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Handbook of Research on Cost–Benefit Analysis

Handbook of Research on Cost–Benefit Analysis

Elgar original reference

Edited by Robert J. Brent

This Handbook provides an authoritative overview of current research in the field of cost–benefit analysis and is designed as a starting point for those interested in undertaking advanced research. The Handbook contains major contributions to the development of the field, focussing on standard microeconomic policy evaluations, the relatively neglected area of macroeconomic policy and its integration into a formal CBA framework, and dynamic considerations in CBA

Chapter 5: Cost–Benefit Analysis in Transport: Recent Developments in Rail Project Appraisal in Britain

Chris Nash and James Laird

Subjects: development studies, development economics, economics and finance, development economics, environmental economics, health policy and economics, methodology of economics, welfare economics, environment, environmental economics, social policy and sociology, health policy and economics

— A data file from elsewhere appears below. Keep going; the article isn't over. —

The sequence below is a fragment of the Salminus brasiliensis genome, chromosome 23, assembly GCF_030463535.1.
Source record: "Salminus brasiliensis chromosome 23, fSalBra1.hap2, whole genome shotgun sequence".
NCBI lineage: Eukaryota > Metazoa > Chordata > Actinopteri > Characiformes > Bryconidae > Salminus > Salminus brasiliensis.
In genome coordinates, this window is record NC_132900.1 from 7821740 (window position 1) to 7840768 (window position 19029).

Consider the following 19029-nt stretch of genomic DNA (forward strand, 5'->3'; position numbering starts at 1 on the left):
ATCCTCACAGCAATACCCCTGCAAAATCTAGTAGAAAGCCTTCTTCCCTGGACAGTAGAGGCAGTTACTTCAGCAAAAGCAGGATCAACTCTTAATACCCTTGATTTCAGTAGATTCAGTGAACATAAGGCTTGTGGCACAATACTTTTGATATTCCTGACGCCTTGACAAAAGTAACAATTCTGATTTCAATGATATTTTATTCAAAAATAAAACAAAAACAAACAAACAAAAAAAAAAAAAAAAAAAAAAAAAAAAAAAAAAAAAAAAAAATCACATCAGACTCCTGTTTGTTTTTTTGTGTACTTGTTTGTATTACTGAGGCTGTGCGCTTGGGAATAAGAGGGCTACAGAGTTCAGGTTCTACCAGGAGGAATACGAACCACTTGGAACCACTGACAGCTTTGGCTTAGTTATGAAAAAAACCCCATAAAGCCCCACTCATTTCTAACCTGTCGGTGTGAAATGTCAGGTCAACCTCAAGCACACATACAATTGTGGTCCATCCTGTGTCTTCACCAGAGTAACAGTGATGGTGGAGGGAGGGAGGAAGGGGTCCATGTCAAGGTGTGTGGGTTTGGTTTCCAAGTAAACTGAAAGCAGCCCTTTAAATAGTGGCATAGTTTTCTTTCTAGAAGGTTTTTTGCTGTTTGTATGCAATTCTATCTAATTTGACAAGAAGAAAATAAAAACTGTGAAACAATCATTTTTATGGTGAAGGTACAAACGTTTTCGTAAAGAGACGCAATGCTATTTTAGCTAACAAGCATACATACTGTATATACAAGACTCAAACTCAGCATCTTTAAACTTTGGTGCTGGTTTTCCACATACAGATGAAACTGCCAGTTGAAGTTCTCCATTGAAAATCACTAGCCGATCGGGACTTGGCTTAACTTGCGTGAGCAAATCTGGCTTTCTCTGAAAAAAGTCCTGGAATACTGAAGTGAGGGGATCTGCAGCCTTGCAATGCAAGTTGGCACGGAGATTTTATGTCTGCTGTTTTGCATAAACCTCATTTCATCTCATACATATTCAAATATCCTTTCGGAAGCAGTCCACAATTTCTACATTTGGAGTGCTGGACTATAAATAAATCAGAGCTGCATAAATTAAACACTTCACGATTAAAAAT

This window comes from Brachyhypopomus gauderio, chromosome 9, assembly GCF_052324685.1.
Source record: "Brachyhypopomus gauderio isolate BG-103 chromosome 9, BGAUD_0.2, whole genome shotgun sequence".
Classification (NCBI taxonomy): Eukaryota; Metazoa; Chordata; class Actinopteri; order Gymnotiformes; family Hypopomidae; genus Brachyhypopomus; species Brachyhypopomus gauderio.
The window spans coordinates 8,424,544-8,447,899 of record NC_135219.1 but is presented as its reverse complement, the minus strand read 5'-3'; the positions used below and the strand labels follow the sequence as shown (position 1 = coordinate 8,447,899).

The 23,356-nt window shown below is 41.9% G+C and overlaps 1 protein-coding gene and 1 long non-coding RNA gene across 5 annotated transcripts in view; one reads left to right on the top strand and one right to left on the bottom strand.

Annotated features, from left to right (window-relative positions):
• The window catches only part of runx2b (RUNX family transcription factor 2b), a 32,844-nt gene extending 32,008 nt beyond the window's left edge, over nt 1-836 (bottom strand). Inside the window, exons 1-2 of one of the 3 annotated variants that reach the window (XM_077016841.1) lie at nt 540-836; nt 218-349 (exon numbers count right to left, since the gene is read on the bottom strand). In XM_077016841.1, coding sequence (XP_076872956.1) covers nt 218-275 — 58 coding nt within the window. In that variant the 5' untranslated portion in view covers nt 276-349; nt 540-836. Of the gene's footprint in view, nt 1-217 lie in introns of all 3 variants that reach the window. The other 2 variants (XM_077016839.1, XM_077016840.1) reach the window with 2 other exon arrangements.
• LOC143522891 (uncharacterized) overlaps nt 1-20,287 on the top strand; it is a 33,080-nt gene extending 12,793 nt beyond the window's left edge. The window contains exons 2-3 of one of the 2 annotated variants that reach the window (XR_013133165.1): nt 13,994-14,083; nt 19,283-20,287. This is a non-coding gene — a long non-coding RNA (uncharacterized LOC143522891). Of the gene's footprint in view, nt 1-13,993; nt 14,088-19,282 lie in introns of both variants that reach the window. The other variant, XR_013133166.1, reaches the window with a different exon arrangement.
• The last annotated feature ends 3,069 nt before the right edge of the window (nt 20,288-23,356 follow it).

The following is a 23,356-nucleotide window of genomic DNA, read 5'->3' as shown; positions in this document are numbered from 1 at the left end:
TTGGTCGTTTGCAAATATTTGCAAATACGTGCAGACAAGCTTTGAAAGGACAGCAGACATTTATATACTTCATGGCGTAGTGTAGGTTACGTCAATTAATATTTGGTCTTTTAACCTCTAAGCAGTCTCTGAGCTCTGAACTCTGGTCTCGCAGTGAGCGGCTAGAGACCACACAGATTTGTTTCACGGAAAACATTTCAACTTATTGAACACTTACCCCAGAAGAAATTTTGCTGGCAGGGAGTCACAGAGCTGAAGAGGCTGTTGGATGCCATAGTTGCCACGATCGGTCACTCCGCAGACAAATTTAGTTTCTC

Chris Nash and James Laird 1 Introduction The transport sector was one of the first in which the technique of social cost–benefit analysis became widely applied. In Britain, following the appraisals of the M1 motorway (Coburn et al. 1960) and of the Victoria line underground railway in London (Foster and Beesley, 1963), social cost–benefit analysis rapidly established itself as a routine part of the appraisal of government spending on transport. While one of the first applications of cost–benefit analysis in transport was to an underground railway, its application as a technique to rail investment was slower to develop, because although the rail system in Britain, and indeed in most countries outside North America, was publicly owned, it was run as a separate commercial organisation. Paradoxically it has been with the privatisation of the railway in Britain that cost–benefit analysis has become the norm. The reason is that passenger services in Britain are run under franchises, with service levels specified by government, creating a need to appraise alternative service levels both at the franchise specification stage and in considering alternative bids. Moreover, the government directly or indirectly finances rail infrastructure, creating a need to appraise alternatives in terms of quality, capacity and cost. There would, however, be no need for cost–benefit analysis (except perhaps to consider the distributive implications of schemes) if all goods in an economy, including transport, were produced under conditions of perfect competition and zero externalities. Economic efficiency would be ensured by simply...

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